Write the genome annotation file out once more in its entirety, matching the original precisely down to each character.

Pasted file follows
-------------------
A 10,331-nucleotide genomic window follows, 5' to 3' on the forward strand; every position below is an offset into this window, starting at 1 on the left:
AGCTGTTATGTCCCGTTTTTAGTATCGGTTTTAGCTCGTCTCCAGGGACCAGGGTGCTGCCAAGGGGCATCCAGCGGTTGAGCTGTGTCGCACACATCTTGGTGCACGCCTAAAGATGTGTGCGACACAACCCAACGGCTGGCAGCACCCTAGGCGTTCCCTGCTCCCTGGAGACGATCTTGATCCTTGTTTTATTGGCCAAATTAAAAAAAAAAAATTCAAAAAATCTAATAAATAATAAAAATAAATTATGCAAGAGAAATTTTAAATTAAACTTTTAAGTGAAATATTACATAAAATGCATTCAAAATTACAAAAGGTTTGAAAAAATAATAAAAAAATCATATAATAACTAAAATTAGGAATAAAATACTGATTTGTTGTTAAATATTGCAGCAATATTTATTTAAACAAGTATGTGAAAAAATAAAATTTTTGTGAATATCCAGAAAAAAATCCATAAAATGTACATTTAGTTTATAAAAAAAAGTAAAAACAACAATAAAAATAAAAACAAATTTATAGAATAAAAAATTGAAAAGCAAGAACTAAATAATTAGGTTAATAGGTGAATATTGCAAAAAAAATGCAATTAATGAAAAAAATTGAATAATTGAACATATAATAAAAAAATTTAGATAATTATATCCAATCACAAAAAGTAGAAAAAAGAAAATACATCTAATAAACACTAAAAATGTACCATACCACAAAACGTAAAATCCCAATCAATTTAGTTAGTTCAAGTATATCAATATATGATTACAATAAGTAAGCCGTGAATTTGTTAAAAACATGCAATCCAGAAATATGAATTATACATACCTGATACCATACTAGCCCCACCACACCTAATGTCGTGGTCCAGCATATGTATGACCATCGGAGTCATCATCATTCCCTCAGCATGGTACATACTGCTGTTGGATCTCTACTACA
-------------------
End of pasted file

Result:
A 10,331-nucleotide genomic window follows, 5' to 3' on the forward strand; every position below is an offset into this window, starting at 1 on the left:
AGCTGTTATGTCCCGTTTTTAGTATCGGTTTTAGCTCGTCTCCAGGGACCAGGGTGCTGCCAAGGGGCATCCAGCGGTTGAGCTGTGTCGCACACATCTTGGTGCACGCCTAAAGATGTGTGCGACACAACCCAACGGCTGGCAGCACCCTAGGCGTTCCCTGCTCCCTGGAGACGATCTTGATCCTTGTTTTATTGGCCAAATTAAAAAAAAAAAATTCAAAAAATCTAATAAATAATAAAAATAAATTATGCAAGAGAAATTTTAAATTAAACTTTTAAGTGAAATATTACATAAAATGCATTCAAAATTACAAAAGGTTTGAAAAAATAATAAAAAAATCATATAATAACTAAAATTAGGAATAAAATACTGATTTGTTGTTAAATATTGCAGCAATATTTATTTAAACAAGTATGTGAAAAAATAAAATTTTTGTGAATATCCAGAAAAAAATCCATAAAATGTACATTTAGTTTATAAAAAAAAGTAAAAACAACAATAAAAATAAAAACAAATTTATAGAATAAAAAATTGAAAAGCAAGAACTAAATAATTAGGTTAATAGGTGAATATTGCAAAAAAAATGCAATTAATGAAAAAAATTGAATAATTGAACATATAATAAAAAAATTTAGATAATTATATCCAATCACAAAAAGTAGAAAAAAGAAAATACATCTAATAAACACTAAAAATGTACCATACCACAAAACGTAAAATCCCAATCAATTTAGTTAGTTCAAGTATATCAATATATGATTACAATAAGTAAGCCGTGAATTTGTTAAAAACATGCAATCCAGAAATATGAATTATACATACCTGATACCATACTAGCCCCACCACACCTAATGTCGTGGTCCAGCATATGTATGACCATCGGAGTCATCATCATTCCCTCAGCATGGTACATACTGCTGTTGGATCTCTACTACA